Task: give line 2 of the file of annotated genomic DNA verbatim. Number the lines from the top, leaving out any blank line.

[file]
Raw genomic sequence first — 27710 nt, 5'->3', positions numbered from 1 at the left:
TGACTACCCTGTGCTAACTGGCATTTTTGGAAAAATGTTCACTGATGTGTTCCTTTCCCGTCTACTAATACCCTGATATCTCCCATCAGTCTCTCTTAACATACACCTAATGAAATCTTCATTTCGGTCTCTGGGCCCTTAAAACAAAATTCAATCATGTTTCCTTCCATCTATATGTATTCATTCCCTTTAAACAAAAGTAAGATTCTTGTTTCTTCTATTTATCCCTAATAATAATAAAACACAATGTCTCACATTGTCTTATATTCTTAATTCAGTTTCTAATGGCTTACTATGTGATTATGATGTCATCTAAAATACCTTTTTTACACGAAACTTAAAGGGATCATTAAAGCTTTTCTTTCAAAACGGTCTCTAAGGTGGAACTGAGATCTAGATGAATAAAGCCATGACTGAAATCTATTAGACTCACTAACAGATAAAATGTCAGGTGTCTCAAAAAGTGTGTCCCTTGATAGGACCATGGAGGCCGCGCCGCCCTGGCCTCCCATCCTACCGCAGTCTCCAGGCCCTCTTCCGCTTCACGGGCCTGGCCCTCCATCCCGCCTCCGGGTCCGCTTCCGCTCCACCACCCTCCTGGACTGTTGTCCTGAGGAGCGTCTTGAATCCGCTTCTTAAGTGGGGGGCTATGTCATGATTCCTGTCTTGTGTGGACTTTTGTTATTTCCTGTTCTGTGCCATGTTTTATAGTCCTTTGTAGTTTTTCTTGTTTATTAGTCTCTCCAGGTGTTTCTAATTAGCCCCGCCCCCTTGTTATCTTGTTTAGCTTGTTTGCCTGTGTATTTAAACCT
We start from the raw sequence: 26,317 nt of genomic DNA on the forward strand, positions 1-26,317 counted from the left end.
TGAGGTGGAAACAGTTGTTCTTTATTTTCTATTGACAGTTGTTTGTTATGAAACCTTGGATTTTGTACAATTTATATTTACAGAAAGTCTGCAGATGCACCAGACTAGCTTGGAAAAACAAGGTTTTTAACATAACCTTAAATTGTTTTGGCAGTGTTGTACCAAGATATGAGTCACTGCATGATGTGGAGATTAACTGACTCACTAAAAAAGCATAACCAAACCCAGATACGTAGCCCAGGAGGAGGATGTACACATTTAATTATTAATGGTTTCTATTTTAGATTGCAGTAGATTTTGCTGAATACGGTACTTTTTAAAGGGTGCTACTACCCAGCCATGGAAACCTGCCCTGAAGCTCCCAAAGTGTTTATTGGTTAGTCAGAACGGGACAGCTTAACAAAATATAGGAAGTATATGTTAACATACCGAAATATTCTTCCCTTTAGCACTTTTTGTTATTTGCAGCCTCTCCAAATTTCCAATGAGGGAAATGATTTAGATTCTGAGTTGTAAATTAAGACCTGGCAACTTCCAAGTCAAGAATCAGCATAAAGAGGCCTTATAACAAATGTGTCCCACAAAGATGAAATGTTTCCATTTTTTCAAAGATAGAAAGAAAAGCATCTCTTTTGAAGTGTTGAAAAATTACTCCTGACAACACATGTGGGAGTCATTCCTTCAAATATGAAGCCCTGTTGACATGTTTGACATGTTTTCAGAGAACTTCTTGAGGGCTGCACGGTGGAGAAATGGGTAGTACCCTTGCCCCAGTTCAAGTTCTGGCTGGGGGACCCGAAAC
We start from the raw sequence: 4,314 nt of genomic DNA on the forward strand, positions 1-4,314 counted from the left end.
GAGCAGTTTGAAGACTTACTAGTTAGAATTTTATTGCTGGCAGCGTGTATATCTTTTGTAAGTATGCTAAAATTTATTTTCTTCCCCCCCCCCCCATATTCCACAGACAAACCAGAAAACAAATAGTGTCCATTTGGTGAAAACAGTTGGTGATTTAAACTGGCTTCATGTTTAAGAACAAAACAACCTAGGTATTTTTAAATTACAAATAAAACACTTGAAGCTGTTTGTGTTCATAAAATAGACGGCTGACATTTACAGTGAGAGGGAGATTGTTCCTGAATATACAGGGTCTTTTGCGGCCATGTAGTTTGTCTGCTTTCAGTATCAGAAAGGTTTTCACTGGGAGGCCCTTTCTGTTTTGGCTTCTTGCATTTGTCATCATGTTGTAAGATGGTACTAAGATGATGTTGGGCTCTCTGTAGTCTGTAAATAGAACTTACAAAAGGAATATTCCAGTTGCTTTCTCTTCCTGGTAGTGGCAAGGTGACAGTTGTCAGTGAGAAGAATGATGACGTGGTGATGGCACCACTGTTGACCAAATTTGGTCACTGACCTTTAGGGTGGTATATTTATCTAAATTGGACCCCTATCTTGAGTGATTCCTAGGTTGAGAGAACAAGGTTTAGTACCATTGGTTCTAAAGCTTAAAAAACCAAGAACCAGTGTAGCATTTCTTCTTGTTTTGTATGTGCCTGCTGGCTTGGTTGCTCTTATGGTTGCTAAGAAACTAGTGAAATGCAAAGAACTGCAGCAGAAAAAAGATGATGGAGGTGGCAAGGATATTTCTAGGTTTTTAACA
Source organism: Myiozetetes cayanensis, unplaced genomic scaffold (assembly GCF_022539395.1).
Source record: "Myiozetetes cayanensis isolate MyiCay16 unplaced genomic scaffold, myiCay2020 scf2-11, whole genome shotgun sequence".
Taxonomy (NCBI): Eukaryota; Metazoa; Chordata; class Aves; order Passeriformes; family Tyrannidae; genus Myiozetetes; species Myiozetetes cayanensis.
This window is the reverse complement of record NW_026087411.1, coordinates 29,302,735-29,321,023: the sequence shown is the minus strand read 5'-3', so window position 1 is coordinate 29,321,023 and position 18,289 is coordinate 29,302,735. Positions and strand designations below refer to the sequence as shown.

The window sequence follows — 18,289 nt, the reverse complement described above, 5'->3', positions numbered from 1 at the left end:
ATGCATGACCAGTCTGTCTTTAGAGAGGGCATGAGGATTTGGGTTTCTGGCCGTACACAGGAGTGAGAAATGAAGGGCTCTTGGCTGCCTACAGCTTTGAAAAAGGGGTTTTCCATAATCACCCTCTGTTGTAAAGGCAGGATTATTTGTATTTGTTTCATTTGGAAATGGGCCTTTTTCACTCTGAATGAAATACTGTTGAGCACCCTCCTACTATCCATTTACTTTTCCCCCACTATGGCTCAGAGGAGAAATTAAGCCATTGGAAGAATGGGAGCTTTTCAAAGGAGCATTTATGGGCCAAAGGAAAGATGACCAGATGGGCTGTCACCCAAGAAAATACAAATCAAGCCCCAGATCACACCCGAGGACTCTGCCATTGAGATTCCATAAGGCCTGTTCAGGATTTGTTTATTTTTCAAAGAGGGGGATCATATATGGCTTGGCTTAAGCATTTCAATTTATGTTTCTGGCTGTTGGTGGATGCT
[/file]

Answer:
TGACTACCCTGTGCTAACTGGCATTTTTGGAAAAATGTTCACTGATGTGTTCCTTTCCCGTCTACTAATACCCTGATATCTCCCATCAGTCTCTCTTAACATACACCTAATGAAATCTTCATTTCGGTCTCTGGGCCCTTAAAACAAAATTCAATCATGTTTCCTTCCATCTATATGTATTCATTCCCTTTAAACAAAAGTAAGATTCTTGTTTCTTCTATTTATCCCTAATAATAATAAAACACAATGTCTCACATTGTCTTATATTCTTAATTCAGTTTCTAATGGCTTACTATGTGATTATGATGTCATCTAAAATACCTTTTTTACACGAAACTTAAAGGGATCATTAAAGCTTTTCTTTCAAAACGGTCTCTAAGGTGGAACTGAGATCTAGATGAATAAAGCCATGACTGAAATCTATTAGACTCACTAACAGATAAAATGTCAGGTGTCTCAAAAAGTGTGTCCCTTGATAGGACCATGGAGGCCGCGCCGCCCTGGCCTCCCATCCTACCGCAGTCTCCAGGCCCTCTTCCGCTTCACGGGCCTGGCCCTCCATCCCGCCTCCGGGTCCGCTTCCGCTCCACCACCCTCCTGGACTGTTGTCCTGAGGAGCGTCTTGAATCCGCTTCTTAAGTGGGGGGCTATGTCATGATTCCTGTCTTGTGTGGACTTTTGTTATTTCCTGTTCTGTGCCATGTTTTATAGTCCTTTGTAGTTTTTCTTGTTTATTAGTCTCTCCAGGTGTTTCTAATTAGCCCCGCCCCCTTGTTATCTTGTTTAGCTTGTTTGCCTGTGTATTTAAACCT